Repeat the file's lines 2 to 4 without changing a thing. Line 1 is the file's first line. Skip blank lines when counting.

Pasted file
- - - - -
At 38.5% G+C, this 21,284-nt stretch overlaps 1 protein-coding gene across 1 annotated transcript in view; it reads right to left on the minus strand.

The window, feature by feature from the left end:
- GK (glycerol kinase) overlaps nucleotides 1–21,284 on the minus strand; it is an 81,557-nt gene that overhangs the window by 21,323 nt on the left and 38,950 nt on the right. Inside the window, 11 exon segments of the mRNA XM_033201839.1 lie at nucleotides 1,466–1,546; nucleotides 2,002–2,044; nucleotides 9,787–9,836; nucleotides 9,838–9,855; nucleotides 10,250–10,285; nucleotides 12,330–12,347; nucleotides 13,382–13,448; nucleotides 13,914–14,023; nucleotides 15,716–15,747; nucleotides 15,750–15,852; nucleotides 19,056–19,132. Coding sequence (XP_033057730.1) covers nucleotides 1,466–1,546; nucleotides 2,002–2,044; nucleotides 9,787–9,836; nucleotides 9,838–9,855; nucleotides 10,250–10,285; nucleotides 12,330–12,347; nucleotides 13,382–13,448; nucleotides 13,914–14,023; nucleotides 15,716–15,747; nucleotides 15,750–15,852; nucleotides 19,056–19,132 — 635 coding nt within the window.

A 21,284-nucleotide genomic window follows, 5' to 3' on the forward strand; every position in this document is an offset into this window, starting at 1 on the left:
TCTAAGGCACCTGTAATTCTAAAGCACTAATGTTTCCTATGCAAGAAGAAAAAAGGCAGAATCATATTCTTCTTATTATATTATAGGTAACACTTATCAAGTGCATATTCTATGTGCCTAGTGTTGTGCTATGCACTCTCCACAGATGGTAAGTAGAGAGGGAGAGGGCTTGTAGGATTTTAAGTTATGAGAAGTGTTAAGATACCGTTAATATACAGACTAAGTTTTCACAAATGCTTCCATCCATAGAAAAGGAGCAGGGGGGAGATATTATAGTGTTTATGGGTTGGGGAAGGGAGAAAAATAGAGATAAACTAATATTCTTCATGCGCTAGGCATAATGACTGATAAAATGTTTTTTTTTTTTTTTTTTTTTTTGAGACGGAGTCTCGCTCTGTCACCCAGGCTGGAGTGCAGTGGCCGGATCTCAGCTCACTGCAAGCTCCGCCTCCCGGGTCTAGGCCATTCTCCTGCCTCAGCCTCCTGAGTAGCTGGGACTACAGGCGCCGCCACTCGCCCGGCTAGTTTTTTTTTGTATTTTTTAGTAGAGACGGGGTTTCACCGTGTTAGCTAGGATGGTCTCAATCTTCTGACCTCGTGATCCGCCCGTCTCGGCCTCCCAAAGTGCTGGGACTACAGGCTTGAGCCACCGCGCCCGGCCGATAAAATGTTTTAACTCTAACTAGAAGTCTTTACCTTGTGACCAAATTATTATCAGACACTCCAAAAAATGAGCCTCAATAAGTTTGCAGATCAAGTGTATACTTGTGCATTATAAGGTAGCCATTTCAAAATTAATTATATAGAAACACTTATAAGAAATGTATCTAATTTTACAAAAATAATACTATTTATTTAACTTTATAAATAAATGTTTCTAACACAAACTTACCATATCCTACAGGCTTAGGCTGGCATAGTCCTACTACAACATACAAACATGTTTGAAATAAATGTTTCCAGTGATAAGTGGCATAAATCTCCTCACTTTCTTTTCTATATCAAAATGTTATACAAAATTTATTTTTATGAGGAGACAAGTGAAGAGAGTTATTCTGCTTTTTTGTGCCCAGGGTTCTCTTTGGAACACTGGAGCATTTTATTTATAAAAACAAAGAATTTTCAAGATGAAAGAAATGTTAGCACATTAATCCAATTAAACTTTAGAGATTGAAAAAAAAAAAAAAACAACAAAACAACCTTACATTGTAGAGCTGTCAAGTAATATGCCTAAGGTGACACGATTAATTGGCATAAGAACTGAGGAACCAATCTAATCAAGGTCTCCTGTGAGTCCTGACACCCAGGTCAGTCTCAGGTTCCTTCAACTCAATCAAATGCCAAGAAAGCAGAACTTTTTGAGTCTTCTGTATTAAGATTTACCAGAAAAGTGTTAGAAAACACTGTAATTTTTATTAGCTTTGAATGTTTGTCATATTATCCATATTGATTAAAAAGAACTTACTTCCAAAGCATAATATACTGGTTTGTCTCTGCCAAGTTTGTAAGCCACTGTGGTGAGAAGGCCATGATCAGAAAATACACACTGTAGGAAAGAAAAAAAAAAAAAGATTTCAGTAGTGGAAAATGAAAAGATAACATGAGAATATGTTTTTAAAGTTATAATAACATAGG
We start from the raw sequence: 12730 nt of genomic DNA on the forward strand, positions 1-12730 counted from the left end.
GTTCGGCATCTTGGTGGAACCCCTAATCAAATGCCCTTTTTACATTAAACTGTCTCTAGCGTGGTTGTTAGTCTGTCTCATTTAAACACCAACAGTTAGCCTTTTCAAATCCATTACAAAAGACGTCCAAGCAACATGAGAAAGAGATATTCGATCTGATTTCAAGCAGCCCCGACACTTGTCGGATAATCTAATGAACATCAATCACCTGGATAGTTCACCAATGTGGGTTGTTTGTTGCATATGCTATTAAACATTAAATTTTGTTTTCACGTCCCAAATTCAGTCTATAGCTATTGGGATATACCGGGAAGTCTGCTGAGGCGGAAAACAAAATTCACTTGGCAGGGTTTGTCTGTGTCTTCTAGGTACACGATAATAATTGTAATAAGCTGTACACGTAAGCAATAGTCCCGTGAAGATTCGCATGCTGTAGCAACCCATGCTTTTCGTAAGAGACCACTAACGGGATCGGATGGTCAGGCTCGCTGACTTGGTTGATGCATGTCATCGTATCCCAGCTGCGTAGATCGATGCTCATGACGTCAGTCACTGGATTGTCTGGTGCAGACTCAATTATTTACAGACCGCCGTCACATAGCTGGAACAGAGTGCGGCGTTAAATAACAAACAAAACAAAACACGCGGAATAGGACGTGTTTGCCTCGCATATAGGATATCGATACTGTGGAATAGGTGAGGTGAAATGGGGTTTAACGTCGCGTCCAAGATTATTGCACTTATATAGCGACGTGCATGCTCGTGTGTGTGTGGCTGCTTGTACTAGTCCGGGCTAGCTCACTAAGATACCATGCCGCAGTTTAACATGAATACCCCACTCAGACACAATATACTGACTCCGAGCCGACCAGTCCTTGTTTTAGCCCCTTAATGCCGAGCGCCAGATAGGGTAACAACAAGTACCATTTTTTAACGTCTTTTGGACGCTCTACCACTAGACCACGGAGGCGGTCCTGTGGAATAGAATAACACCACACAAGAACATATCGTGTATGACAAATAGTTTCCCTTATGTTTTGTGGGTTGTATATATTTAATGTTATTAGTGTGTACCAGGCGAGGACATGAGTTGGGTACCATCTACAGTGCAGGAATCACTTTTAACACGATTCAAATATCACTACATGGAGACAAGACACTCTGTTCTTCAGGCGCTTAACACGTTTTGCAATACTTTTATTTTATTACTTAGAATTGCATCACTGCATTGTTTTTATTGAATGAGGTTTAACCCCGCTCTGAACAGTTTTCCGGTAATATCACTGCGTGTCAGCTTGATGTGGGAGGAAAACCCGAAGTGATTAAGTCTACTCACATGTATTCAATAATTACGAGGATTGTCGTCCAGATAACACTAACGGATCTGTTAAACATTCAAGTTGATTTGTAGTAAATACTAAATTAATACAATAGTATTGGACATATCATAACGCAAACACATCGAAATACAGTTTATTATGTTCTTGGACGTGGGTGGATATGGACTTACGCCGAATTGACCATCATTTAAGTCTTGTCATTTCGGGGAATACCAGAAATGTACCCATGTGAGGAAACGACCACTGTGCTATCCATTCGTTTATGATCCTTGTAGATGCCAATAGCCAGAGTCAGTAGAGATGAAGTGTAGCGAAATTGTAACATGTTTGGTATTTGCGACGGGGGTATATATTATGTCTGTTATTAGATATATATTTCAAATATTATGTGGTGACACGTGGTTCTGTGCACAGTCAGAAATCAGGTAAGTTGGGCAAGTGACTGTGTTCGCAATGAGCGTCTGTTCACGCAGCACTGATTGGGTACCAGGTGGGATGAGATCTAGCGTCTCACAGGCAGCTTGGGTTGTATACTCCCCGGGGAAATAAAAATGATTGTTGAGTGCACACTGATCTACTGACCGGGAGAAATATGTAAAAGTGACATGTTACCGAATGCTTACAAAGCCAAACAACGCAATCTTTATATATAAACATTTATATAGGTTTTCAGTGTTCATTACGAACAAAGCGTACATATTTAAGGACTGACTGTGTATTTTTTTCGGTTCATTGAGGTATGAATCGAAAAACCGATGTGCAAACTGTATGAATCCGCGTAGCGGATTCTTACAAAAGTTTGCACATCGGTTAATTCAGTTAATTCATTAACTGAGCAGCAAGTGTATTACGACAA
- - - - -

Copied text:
The window, feature by feature from the left end:
- GK (glycerol kinase) overlaps nucleotides 1–21,284 on the minus strand; it is an 81,557-nt gene that overhangs the window by 21,323 nt on the left and 38,950 nt on the right. Inside the window, 11 exon segments of the mRNA XM_033201839.1 lie at nucleotides 1,466–1,546; nucleotides 2,002–2,044; nucleotides 9,787–9,836; nucleotides 9,838–9,855; nucleotides 10,250–10,285; nucleotides 12,330–12,347; nucleotides 13,382–13,448; nucleotides 13,914–14,023; nucleotides 15,716–15,747; nucleotides 15,750–15,852; nucleotides 19,056–19,132. Coding sequence (XP_033057730.1) covers nucleotides 1,466–1,546; nucleotides 2,002–2,044; nucleotides 9,787–9,836; nucleotides 9,838–9,855; nucleotides 10,250–10,285; nucleotides 12,330–12,347; nucleotides 13,382–13,448; nucleotides 13,914–14,023; nucleotides 15,716–15,747; nucleotides 15,750–15,852; nucleotides 19,056–19,132 — 635 coding nt within the window.

A 21,284-nucleotide genomic window follows, 5' to 3' on the forward strand; every position in this document is an offset into this window, starting at 1 on the left: